By W. C. Harris
"Out of many, one." yet how do the various turn into one with out sacrificing distinction or autonomy? This challenge was once severe to either id formation and nation formation in past due 18th- and 19th-century the USA. the basis of this booklet is that American writers of the time got here to view the solution of this imperative philosophical challenge as now not the particular province of legislative or judicial records yet able to being addressed through literary texts besides. The undertaking of E Pluribus Unum is twofold. Its first and underlying situation is the final philosophic challenge of the single and the various because it got here to be understood on the time. W. C. Harris provides a close account of the family tree of the concept that, exploring either its functions and its paradoxes as a foundation for kingdom and id formation. Harris then considers the perilous integration of the only and the numerous as a rationale within the significant literary accomplishments of 19th-century U.S. writers. Drawing upon severe in addition to historic assets and upon contexts as diversified as cosmology, epistemology, poetics, politics, and Bible translation, he discusses makes an attempt via Poe, Whitman, Melville, and William James to unravel the issues of social building attributable to the anomaly of e pluribus unum by means of writing literary and philosophical texts that complement the nation's political founding files. Poe (Eureka), Whitman (Leaves of Grass), Melville (Billy Budd), and William James (The forms of non secular event) supply their very own specific, occasionally contradictory resolutions to the conflicting calls for of range and solidarity, equality and hierarchy. each one of those texts is aware literary and philosophical writing as having the aptitude to transform--conceptually or actually--the building of social order. This paintings should be of significant curiosity to literary and constitutional students.
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Extra resources for E Pluribus Unum: Nineteenth-Century American Literature and the Constitutional Paradox
Not only, then, is slavery the great interruptor, the nemesis, of unity in nineteenth-century America; one could even argue that,as a formal embodiment of difference, it is the sine qua non of American polity. In part, my analysis of certain literary and religious texts that take on the curing of social formation rests on an assumption about the interrelation of the objective events of history and the imaginary constructions imposed upon them. And that assumption is that the puzzling perpetuation of slavery — the fact that it is retained by the Constitution and not contraindicated — prepares the ground for a theorization, by literary writers if not also by legislators, of a logic of slavery as a motive toward difference.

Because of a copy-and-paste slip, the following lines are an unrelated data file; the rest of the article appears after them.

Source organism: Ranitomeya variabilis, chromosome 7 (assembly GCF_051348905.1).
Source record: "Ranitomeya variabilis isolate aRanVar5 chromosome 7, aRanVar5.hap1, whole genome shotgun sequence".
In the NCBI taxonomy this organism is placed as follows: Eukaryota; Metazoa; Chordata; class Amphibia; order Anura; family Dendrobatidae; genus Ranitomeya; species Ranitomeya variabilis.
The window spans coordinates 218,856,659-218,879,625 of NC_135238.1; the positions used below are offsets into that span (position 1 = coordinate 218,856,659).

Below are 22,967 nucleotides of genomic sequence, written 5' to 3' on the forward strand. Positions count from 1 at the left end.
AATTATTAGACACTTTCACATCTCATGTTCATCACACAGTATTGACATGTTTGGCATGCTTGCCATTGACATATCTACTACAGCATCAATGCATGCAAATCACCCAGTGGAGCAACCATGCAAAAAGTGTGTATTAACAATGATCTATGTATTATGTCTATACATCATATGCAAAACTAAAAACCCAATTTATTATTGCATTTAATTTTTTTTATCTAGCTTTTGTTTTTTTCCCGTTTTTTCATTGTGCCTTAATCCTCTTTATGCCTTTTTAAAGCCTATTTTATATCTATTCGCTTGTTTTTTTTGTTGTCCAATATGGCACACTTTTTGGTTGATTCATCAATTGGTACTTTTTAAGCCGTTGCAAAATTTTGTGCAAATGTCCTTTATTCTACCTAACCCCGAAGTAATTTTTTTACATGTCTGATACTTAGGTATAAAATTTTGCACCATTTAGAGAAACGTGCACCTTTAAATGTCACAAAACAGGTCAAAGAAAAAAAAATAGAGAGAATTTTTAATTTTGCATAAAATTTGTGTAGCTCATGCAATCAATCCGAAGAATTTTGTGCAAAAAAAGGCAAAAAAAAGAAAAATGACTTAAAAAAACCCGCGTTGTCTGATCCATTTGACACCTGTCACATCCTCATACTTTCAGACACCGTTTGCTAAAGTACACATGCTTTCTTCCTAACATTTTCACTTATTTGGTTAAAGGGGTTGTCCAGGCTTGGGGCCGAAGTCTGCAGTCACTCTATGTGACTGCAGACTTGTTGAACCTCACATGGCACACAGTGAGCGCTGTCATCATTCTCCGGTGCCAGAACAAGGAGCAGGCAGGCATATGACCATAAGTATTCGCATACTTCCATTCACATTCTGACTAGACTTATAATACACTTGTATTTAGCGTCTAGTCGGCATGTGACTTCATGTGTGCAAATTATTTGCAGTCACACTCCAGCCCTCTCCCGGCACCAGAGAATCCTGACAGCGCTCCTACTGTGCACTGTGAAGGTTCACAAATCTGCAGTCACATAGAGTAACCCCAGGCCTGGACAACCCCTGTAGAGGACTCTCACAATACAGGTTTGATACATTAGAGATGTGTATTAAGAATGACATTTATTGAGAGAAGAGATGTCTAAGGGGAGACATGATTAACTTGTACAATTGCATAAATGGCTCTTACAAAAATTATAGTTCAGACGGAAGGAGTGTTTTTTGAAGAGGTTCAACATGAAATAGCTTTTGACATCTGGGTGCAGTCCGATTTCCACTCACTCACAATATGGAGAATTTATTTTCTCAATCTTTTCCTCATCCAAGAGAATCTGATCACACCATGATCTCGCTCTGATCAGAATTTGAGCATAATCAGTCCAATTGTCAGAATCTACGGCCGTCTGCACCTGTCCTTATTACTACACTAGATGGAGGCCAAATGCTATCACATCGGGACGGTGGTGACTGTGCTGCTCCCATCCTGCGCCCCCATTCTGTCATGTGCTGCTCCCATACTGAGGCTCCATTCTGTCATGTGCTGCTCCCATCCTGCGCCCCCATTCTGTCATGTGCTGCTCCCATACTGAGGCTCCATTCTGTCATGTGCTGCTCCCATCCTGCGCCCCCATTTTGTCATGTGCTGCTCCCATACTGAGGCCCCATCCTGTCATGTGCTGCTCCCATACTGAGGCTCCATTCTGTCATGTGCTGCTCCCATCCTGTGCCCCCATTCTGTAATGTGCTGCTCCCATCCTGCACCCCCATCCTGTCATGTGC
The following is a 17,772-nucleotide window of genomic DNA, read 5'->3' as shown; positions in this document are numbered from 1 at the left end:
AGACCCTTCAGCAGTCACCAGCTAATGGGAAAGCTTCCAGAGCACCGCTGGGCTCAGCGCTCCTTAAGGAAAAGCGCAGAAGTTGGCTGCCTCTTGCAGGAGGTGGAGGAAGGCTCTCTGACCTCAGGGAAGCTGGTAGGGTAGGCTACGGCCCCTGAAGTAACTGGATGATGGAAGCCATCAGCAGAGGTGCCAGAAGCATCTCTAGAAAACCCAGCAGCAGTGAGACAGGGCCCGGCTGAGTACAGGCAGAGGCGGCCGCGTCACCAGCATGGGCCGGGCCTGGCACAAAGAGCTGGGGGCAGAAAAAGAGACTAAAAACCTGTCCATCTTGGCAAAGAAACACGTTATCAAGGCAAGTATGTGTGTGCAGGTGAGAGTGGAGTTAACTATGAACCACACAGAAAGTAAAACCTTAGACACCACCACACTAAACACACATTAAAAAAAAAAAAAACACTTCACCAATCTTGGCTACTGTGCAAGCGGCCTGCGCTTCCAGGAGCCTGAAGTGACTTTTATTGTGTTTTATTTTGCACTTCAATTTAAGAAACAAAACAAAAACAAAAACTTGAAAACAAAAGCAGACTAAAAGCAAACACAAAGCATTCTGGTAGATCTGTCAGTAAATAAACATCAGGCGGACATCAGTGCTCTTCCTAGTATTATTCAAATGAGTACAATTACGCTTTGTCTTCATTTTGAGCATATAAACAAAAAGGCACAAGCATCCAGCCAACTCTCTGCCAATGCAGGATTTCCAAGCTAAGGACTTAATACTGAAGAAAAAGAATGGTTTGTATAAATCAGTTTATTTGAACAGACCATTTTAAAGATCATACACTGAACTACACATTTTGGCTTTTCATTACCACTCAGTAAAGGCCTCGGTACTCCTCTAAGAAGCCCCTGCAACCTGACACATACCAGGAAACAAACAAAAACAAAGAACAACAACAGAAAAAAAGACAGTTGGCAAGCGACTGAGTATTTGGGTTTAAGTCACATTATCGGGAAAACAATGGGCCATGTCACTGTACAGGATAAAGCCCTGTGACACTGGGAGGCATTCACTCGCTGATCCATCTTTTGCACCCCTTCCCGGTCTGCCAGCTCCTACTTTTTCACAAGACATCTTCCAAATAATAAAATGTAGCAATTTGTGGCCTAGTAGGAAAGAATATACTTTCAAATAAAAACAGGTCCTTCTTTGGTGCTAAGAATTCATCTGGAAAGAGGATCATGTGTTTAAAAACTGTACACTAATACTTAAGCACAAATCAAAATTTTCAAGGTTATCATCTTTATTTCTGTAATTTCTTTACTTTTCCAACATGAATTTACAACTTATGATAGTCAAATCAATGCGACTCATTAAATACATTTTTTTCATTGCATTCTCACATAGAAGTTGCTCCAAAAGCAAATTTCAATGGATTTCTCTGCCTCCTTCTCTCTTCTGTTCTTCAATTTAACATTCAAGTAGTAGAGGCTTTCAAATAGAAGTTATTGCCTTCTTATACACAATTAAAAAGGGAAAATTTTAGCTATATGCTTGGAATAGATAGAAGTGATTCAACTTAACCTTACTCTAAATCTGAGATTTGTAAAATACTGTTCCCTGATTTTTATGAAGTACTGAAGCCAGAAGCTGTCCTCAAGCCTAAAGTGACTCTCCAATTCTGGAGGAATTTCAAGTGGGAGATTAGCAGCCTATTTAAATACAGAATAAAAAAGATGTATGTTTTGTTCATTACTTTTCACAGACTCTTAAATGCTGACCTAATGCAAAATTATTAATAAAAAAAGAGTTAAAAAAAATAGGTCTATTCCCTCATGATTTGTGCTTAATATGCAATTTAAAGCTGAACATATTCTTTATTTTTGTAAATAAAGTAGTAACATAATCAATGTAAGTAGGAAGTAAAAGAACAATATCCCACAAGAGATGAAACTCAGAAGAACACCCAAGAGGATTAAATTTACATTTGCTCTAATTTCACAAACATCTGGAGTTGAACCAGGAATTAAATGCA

The Civil War would be fought over the crucial question of how parts should relate to wholes. Unity became the great sociohistorical ambition of nineteenth-century America, stimulating the legislative, judicial, and social as well as literary modeling of constituent-whole relations. But the range of organizational principles upon which models could be based was necessarily restricted by the nation’s founding commitment to solve an insoluble problem in terms that are available to the culture. Because the Constitution (speciﬁcally the “separation clause”) and the Federalist Papers had restricted the set of culturally available terms to those secular in character, thereby rejecting the administration of relations between persons through ecclesiastical or monarchical structures, the variety of solutions to the problem of the many and the one that was operative elsewhere was simply not conceivable in the American context.
Difference is almost deﬁnitionally thought of in these instances as necessary to the life of the person; necessary to unity itself, it is that without which unity is inconceivable. In America as a posttheological nation, the Protestant disposition to derive identity from negation is continued and becomes the problematic of a unity which, consistent with a need to preserve heterogeneity, is hard to construct. The ultimate failure of texts like Moby-Dick and The Varieties of Religious Experience to construct successfully a model of social unity which is not homogeneous, which is based on variety not totality, makes all the more remarkable the success of Billy Budd’s realization of social and textual entities funded by a pluralism that is, comparatively speaking, endlessly open.